Legal Tort: A Basic You Should Understand

Sometimes, it helps to get down to basics, especially when it comes to the law. Before you try and understand complex terms, you’ll want to have a grasp of the fundamentals. If you have ever been in an accident and injured at the hands of another’s wrongdoing, then you’re probably unaware you’ve gotten up close and personal with the expression “tort.” Let’s explain…

What Does the Legal Term Tort Mean?

In personal injury law, a tort is an injury that one person sustains at the hands of another individual, who can be held legally responsible.


A tort can be accidental or as a result of carelessness (which is referred to as “negligence” or it can be an intentional and direct act. Injuries sustained in a tort are traditionally physical, though it can often be emotional distress as well. Here are some examples:

An intentional tort

Two guys get into an argument at a bar, and one punches the other; upon being punched, the receiver trips, stumbles over a glass table, and falls, smashing his head hard in the process. He blacks out, an ambulance is called, and he has to go to the emergency room. The man who threw the punch knew that he might hurt his opponent, but probably didn’t intend the injury to be as intense as it was!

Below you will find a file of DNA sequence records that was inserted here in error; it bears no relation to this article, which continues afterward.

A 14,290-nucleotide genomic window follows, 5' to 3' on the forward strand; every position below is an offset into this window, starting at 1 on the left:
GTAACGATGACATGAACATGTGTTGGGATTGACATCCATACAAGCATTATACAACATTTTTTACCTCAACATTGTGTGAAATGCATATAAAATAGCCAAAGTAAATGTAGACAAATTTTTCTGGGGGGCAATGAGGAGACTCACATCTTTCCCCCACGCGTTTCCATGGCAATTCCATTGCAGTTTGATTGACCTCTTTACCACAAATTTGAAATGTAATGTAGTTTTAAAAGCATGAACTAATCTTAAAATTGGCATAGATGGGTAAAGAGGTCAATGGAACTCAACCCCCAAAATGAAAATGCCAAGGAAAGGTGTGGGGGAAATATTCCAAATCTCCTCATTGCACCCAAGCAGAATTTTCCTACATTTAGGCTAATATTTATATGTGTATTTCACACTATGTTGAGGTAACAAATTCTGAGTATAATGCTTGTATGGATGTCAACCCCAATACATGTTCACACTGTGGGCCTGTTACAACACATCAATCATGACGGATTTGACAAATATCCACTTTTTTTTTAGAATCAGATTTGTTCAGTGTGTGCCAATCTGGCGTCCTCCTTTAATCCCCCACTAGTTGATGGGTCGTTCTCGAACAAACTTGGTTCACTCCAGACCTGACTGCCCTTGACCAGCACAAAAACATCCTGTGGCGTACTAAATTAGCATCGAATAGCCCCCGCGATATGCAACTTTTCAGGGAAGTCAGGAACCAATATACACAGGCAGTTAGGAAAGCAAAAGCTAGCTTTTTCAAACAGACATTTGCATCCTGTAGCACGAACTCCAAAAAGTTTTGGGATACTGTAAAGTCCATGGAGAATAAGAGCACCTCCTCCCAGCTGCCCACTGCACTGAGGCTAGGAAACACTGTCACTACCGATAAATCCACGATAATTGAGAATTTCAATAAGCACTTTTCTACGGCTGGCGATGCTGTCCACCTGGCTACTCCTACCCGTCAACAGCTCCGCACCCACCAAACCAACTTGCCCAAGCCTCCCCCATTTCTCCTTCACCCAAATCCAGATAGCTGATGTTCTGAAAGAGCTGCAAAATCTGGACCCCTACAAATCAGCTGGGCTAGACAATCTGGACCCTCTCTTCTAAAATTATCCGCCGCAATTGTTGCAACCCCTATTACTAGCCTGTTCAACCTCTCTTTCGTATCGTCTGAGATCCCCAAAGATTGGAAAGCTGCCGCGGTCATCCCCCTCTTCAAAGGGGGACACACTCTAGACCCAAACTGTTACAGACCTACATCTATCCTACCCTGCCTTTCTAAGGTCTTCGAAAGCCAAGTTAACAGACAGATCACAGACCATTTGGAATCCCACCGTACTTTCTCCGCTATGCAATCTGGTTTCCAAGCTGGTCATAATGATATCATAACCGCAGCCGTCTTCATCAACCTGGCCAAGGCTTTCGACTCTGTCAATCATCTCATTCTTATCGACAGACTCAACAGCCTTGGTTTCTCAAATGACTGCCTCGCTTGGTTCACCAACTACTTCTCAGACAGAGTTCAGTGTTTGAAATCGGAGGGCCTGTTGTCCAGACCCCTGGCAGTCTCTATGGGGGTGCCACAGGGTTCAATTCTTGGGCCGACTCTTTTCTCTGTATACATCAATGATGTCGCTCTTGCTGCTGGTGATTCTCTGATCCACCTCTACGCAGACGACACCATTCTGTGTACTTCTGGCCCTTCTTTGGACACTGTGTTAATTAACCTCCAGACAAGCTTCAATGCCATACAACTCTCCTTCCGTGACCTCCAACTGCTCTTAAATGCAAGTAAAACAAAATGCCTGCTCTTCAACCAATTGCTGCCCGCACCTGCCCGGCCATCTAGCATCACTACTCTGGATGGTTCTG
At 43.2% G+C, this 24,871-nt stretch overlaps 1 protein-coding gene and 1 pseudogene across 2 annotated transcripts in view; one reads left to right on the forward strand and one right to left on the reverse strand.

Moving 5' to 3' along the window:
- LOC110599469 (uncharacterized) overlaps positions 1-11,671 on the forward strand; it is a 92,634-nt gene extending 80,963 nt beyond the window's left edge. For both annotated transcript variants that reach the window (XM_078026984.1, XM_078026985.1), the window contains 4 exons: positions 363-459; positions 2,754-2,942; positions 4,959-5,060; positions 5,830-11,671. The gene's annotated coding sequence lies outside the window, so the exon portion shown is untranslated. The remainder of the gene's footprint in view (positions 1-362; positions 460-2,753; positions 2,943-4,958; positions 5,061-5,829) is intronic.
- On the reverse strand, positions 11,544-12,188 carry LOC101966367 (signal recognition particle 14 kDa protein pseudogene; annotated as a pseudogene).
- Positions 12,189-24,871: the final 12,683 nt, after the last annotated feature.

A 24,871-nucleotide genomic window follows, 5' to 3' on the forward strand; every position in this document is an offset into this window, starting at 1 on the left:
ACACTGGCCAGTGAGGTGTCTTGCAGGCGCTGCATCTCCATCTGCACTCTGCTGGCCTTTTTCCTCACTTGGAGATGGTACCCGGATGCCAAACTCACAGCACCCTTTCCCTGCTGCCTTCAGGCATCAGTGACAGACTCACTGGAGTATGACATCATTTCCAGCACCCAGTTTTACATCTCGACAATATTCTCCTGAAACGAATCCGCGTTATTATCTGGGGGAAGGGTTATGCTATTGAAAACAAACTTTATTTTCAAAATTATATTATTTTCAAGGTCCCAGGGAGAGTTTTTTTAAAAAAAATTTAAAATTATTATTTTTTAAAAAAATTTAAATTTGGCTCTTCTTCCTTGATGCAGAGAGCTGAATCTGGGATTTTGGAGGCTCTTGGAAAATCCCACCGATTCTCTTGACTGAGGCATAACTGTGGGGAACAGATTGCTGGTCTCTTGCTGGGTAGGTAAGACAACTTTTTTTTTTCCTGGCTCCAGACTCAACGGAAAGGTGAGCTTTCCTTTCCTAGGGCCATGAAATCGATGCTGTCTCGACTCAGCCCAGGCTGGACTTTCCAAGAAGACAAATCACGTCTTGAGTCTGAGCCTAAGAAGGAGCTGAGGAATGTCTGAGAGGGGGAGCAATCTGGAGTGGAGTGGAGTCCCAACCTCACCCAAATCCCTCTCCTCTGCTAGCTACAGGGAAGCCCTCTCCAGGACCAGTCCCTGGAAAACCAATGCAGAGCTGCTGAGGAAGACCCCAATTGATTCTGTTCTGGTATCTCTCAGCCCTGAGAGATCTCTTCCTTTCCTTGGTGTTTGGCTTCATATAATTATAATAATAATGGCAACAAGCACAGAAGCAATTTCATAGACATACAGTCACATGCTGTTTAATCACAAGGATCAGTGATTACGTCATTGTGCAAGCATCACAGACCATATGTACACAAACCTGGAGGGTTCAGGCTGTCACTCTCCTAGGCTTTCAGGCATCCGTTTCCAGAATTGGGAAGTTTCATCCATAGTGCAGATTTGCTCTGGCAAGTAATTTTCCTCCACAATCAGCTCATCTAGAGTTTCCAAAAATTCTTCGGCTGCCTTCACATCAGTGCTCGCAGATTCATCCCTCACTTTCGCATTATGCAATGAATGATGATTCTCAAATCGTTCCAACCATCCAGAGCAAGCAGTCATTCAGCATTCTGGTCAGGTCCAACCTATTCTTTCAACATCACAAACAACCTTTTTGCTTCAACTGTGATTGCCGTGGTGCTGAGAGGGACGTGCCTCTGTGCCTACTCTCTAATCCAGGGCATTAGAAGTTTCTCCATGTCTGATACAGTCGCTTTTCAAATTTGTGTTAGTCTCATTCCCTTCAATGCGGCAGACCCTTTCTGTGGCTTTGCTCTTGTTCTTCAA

An act of negligence

At the same bar, the crowd is excited and rowdy after the local sports team scores big. Overexcited, one customer flips a table over while giving a high-five to his buddies; at the same time, he shoved another customer, causing them to fall over and injure himself. This is an example of a careless accident!

An example of verbal tort

Slander, libel or intentionally harmful rumors that one person may spread about another.

Intentional Torts in Detail: What to Know.

While majority of commonplace torts are negligent and acts of carelessness, there are some that are 100 percent intentional. Here are a few examples:

Slander and libel is the act of intentional falsifying statements about a person or entity that damages their reputation. Slander and libel are known as acts of “defamation.” Libel defines written statements that harm, while slander is used to describe verbal statements

Assault and battery is a term that describes physical acts of aggression. Assault is an act that makes someone susceptible to harm (whether or not that harm occurs) while battery is aggression followed through to completion.

Fraud describes when one person or entity commits an act of deception in order to benefit personally or to harm the injured party.

False imprisonment can be described as when one person or entity intentionally impacts, and restricts, the freedom of another.

Is Tort a Crime? Here’s the Difference Between the Two.

Yes and no. Some intentional torts are also crimes. The difference, is that a tort is brought upon between individual parties; the end result of a civil case will be the rewarding of damages. A criminal case, however, is brought on by the state / government on behalf of an injured party. The result of criminal cases are not the rewarding of damages, but in the punishment of the guilty for their wrongdoing. Battery is one example of an action that can be both an intentional tort and a crime, based on how serious the offense is.